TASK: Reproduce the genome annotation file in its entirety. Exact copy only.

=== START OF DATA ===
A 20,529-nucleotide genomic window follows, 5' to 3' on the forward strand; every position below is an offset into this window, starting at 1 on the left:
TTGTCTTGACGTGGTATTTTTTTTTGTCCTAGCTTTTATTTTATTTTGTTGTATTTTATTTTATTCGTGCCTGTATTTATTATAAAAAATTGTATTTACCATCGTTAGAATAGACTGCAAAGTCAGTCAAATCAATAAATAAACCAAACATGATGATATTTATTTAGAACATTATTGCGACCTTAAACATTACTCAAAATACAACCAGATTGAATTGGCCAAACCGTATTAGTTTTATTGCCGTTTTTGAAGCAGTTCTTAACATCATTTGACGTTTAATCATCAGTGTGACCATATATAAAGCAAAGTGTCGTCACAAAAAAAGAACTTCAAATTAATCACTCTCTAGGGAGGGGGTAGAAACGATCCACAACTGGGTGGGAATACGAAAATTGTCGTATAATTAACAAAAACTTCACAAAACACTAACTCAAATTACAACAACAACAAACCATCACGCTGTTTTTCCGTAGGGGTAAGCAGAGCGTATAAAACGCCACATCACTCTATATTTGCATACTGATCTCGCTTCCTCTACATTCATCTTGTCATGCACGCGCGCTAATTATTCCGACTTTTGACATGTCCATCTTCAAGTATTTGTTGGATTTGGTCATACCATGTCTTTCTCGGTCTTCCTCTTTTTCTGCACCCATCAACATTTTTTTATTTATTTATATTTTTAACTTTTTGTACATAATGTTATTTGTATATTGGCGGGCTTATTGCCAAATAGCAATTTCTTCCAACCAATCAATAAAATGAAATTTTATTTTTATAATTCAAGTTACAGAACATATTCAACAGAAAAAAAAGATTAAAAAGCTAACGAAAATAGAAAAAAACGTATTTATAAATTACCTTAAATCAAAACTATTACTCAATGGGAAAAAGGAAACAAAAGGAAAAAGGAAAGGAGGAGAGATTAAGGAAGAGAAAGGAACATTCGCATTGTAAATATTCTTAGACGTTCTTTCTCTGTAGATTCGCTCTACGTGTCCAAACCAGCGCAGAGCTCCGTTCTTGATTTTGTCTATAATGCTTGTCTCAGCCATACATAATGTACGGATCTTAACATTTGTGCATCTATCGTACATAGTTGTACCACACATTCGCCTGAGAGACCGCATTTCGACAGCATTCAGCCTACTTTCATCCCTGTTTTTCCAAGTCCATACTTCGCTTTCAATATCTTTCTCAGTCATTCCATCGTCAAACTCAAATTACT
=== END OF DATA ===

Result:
A 20,529-nucleotide genomic window follows, 5' to 3' on the forward strand; every position below is an offset into this window, starting at 1 on the left:
TTGTCTTGACGTGGTATTTTTTTTTGTCCTAGCTTTTATTTTATTTTGTTGTATTTTATTTTATTCGTGCCTGTATTTATTATAAAAAATTGTATTTACCATCGTTAGAATAGACTGCAAAGTCAGTCAAATCAATAAATAAACCAAACATGATGATATTTATTTAGAACATTATTGCGACCTTAAACATTACTCAAAATACAACCAGATTGAATTGGCCAAACCGTATTAGTTTTATTGCCGTTTTTGAAGCAGTTCTTAACATCATTTGACGTTTAATCATCAGTGTGACCATATATAAAGCAAAGTGTCGTCACAAAAAAAGAACTTCAAATTAATCACTCTCTAGGGAGGGGGTAGAAACGATCCACAACTGGGTGGGAATACGAAAATTGTCGTATAATTAACAAAAACTTCACAAAACACTAACTCAAATTACAACAACAACAAACCATCACGCTGTTTTTCCGTAGGGGTAAGCAGAGCGTATAAAACGCCACATCACTCTATATTTGCATACTGATCTCGCTTCCTCTACATTCATCTTGTCATGCACGCGCGCTAATTATTCCGACTTTTGACATGTCCATCTTCAAGTATTTGTTGGATTTGGTCATACCATGTCTTTCTCGGTCTTCCTCTTTTTCTGCACCCATCAACATTTTTTTATTTATTTATATTTTTAACTTTTTGTACATAATGTTATTTGTATATTGGCGGGCTTATTGCCAAATAGCAATTTCTTCCAACCAATCAATAAAATGAAATTTTATTTTTATAATTCAAGTTACAGAACATATTCAACAGAAAAAAAAGATTAAAAAGCTAACGAAAATAGAAAAAAACGTATTTATAAATTACCTTAAATCAAAACTATTACTCAATGGGAAAAAGGAAACAAAAGGAAAAAGGAAAGGAGGAGAGATTAAGGAAGAGAAAGGAACATTCGCATTGTAAATATTCTTAGACGTTCTTTCTCTGTAGATTCGCTCTACGTGTCCAAACCAGCGCAGAGCTCCGTTCTTGATTTTGTCTATAATGCTTGTCTCAGCCATACATAATGTACGGATCTTAACATTTGTGCATCTATCGTACATAGTTGTACCACACATTCGCCTGAGAGACCGCATTTCGACAGCATTCAGCCTACTTTCATCCCTGTTTTTCCAAGTCCATACTTCGCTTTCAATATCTTTCTCAGTCATTCCATCGTCAAACTCAAATTACT